In our last newsletter, we wrote about the animals who practise a natural social distancing; We now bring you the tribes who practise social distancing, something that does not come naturally to most of us and who many still struggle within these crazy times. We can learn a thing or two from these tribes.
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One traditional ritual that is still regularly practised in the manhood ritual, a secret rite that marks the transition from boyhood to manhood, ulwaluko. After ritual circumcision, the initiates (abakwetha) live in isolation for up to several weeks, often in the mountains. During the process of healing, they smear white clay on their bodies and observe numerous taboos.
The Himba don’t count their years from when they were born, nor from when they are conceived, but from the day that the child was a thought in his mother’s mind.
According to tradition, when a woman desires to have a baby, she goes off the village and sits under a tree by herself, and she keeps silent until she can hear the “birth song”, or the “song of the child”.
After hearing the melody, she comes back to her village to physically conceive the baby, although it is already a reality in her mind.
When the woman is ready to give birth, she is accompanied outside the village by a group of elderly women who assist her during the labour.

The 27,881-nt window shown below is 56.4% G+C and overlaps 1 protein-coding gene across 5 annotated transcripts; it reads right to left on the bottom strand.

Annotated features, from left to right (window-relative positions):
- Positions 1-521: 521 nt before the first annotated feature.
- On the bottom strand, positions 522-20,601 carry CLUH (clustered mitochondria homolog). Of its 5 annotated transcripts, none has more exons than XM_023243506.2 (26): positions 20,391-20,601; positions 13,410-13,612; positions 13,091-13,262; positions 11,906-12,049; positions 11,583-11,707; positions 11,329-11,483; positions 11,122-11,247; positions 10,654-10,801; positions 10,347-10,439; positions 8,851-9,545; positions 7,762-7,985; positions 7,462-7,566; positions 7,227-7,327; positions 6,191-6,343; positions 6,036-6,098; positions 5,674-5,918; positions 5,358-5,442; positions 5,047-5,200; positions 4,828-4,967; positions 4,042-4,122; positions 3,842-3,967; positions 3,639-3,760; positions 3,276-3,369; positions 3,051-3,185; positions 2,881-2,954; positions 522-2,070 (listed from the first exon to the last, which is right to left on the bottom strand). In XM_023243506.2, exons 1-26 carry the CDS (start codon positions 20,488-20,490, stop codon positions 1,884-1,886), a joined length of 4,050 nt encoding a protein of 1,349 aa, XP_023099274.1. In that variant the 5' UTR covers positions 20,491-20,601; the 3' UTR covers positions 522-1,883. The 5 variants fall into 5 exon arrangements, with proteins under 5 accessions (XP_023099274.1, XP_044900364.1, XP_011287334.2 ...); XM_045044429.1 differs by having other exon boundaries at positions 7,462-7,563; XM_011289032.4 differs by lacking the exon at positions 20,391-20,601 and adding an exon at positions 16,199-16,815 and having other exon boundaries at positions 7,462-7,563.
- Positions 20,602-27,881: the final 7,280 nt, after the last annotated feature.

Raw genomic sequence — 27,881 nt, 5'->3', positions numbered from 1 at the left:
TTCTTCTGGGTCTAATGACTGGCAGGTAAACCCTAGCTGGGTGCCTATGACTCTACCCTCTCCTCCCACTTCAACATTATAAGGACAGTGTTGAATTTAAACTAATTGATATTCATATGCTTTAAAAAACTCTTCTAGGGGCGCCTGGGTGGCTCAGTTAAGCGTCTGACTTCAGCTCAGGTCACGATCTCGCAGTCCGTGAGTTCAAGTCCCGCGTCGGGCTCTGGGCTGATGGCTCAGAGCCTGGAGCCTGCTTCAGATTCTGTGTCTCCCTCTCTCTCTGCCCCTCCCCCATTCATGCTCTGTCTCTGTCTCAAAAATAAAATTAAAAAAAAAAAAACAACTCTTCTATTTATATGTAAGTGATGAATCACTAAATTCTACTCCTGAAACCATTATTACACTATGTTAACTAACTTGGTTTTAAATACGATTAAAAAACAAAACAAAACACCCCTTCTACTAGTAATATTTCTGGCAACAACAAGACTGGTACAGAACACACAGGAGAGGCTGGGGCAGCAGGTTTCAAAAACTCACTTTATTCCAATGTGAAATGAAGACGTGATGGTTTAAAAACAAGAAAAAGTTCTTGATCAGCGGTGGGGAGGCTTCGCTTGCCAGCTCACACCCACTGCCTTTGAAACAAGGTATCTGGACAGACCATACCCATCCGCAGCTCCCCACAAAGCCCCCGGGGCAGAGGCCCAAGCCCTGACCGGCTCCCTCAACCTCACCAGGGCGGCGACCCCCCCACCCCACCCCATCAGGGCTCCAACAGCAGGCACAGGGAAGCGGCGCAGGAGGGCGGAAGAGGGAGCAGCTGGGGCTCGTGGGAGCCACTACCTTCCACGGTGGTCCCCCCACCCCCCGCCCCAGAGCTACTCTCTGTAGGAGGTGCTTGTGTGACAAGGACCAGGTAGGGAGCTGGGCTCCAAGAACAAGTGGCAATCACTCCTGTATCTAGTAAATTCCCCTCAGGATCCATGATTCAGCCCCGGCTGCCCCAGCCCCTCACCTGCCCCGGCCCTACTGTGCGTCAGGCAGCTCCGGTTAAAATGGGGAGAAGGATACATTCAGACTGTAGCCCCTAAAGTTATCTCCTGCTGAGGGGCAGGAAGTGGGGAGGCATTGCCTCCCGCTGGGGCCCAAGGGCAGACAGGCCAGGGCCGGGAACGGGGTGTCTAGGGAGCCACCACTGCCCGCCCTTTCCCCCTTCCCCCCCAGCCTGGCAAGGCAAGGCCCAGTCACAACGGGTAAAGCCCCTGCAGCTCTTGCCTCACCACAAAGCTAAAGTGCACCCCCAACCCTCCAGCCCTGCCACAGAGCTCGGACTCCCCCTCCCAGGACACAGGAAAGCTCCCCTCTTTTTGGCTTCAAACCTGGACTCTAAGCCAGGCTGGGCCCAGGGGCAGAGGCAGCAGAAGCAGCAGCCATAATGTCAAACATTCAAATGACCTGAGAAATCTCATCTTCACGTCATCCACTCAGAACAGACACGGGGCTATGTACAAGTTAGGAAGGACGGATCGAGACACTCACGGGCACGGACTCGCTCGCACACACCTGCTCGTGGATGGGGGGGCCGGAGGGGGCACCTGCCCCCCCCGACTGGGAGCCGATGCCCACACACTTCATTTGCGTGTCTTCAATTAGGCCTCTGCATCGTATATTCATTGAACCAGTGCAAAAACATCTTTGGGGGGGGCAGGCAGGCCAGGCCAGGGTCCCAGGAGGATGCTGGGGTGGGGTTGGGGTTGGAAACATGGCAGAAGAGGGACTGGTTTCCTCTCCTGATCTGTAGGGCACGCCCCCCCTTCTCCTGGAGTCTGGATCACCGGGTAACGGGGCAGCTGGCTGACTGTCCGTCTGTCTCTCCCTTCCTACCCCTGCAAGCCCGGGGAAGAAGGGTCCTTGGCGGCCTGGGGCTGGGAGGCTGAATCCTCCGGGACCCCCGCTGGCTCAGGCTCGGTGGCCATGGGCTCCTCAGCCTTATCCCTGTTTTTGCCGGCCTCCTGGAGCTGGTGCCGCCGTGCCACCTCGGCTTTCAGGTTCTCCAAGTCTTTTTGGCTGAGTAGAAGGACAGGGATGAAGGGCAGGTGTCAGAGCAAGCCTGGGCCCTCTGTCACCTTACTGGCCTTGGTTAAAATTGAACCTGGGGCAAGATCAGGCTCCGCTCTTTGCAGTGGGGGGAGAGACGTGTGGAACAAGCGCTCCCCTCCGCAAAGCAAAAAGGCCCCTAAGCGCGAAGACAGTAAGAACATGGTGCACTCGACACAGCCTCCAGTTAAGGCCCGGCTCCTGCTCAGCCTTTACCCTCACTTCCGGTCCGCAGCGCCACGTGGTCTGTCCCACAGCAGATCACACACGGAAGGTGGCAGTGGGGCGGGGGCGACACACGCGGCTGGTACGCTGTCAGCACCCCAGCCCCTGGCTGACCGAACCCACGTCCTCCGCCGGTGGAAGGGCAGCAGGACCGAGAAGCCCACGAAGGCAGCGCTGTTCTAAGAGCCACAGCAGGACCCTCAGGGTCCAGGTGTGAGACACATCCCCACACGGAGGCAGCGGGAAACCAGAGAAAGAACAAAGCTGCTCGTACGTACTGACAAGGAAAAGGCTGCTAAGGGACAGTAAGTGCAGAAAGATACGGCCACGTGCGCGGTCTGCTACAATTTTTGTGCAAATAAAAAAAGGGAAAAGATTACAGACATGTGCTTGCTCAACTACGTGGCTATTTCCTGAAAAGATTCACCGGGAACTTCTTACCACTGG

After the child is born, the mother and child spend a week inside a special shelter, used solely for the occasion. It is built to the side of the headman’s hut, near the sacred fire, under the special protection of the ancestral spirits.
After the week has passed, the child is given a sort of christening. The headman leads them in front of the sacred fire and introduces them to the spirits of their ancestors. This event is akin to an introduction to social life.
During initiation, girls wear an array of colourful beaded hoops (called izigolwan) around their legs, arms, waist and neck. The girls are kept in isolation and are prepared and trained to become homemakers and matriarchs.
The coming-out ceremony marks the conclusion of the initiation school, and the girls then wear stiff rectangular aprons (called amaphephetu), beaded in geometric and often three-dimensional patterns, to celebrate the event. After initiation, these aprons are replaced by stiff, square ones, made from hardened leather and adorned with beadwork.
One of the initiation tasks the Maasai warriors are required to complete is the raising of eight bulls. On the day of graduation, these bulls are presented to the elders and senior warriors. Before the ceremony, the warriors must pick three leaders within their age set.
Even though these leaders are an important part of the Eunoto, all warriors are reluctant to take the position. The Olotuno that is chosen is said to take responsibility for the sins of all the age set members. The second leader chosen, called the Olaiguanani lenkashe, receives a specially chosen cow.
The third and final leader is presented with a leather strap, which is knotted in the middle. This knot is said to represent the freedom of the age set. Once the ceremony ends the knot is untied which enables the warriors to move freely outside their isolated camps. Warriors are now considered elders and are able to now act without the members of their age set.
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The Wedgewood South Africa Team